Today it was announced that Stanley Works agreed to purchase Black & Decker Corp. for $3.5 billion in stock. While this may amaze some, talk of this merger have been occurring in some form or another for almost 30 years. In case you underestimate this merger, consider that Black & Decker is the parent company for DeWalt, Porter Cable & Delta power tools as well as Price Pfister faucets & Kwikset locks.When we say Stanley Buys Black and Decker we mean that you’re seeing one of the largest tool mergers in the industry.
Previously, merger attempts failed over various issues, like who was to take the reins as CEO. This time the two companies decided on Stanley CEO John Lundgren who worked for Georgia-Pacific prior to joining Stanley in 2004.
Nolan D. Archibald, Black & Decker’s chairman and chief executive, met with John F. Lundgren, Stanley’s chairman and chief executive over a special lunch. Both CEOs were apparently “totally swayed” by the potential costs savings, which they estimate could be in excess of $350 million (though no specifics on a timeframe for those savings were given).
The official company statement reads:
The combination of The Stanley Works and Black & Decker will unite two highly complementary companies with iconic brands and strong growth prospects to create a stronger, globally diversified industrial enterprise.
This compelling strategic combination is expected to create tremendous value for shareholders of both companies through the realization of significant cost synergies and enhanced growth opportunities. Additionally, because Stanley Buys Black and Decker, customers will benefit from a more comprehensive product and service offering, a world-class innovation process and our continuing commitment to operational excellence. And, employees of both companies will benefit from enhanced opportunities as part of a more global and diversified company.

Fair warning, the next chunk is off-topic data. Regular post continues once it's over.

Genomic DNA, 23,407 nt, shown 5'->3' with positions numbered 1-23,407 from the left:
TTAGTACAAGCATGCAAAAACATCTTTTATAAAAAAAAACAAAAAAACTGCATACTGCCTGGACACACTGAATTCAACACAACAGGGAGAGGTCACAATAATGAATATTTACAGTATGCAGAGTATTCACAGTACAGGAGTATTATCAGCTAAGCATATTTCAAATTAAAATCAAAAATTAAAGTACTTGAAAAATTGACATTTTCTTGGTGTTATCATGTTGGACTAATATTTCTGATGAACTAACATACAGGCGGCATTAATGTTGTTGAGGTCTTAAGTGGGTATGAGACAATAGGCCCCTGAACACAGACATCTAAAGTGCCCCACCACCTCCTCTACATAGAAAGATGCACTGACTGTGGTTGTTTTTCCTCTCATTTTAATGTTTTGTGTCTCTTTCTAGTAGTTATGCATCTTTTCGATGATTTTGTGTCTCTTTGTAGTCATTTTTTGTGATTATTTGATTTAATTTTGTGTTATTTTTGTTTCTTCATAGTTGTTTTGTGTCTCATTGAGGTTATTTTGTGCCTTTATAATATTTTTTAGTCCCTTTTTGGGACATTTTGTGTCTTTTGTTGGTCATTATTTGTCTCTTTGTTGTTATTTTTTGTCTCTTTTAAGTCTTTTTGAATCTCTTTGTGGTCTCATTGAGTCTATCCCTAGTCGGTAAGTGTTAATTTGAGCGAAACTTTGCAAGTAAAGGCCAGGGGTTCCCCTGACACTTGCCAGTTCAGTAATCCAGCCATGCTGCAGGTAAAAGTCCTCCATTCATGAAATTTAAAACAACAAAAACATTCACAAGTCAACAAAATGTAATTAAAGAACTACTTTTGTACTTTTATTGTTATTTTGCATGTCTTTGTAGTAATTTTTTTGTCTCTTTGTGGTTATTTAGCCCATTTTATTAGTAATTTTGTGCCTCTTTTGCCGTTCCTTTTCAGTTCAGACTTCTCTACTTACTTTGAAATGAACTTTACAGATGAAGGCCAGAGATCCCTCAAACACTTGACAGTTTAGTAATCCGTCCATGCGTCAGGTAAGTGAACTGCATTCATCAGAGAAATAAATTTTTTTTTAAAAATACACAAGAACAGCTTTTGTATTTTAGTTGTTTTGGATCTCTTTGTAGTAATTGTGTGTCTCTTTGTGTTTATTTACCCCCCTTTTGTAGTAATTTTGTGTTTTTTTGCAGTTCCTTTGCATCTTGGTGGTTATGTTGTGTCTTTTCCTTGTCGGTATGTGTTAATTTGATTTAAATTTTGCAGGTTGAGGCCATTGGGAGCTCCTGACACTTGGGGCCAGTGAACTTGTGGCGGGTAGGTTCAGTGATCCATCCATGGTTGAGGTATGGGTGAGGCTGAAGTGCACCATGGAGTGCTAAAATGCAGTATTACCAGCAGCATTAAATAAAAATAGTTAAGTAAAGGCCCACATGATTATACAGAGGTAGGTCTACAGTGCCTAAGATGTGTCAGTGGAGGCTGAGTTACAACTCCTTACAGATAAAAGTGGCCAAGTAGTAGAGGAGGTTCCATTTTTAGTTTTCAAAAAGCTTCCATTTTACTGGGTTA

Stanley Black & Decker will be a leading global company in hand and power tools & storage, and have a strong presence in mechanical and electronic security and engineered fasteners with such well-known brands as Stanley, Black & Decker, FatMax, DeWalt, Bostitch, Porter-Cable, Facom, Emhart Teknologies, Proto, Kwikset, Mac Tools and more.
Apparently Wall Street appreciated the move as Black & Decker stock climbed almost 24 percent and Stanley rose 5.1 percent. Think this is the final culmination? Nope. The company will continue to grow through acquisitions by using the saved money created by the initial acquisition. That could equate to $350 million more in takeovers.
The execs say that fewer than 4,000 jobs, or less than 10 percent of total positions at the combined company, will be cut. Most of the reductions will be in corporate offices, as well as through purchasing, regional and business unit consolidations and factory efficiencies.
Stanley shareholders will own about 50.5 percent of the equity of the combined company and Black & Decker shareholders will own about 49.5 percent, according to the statement.
If all goes as expected, the transaction will probably close in the first half of 2010.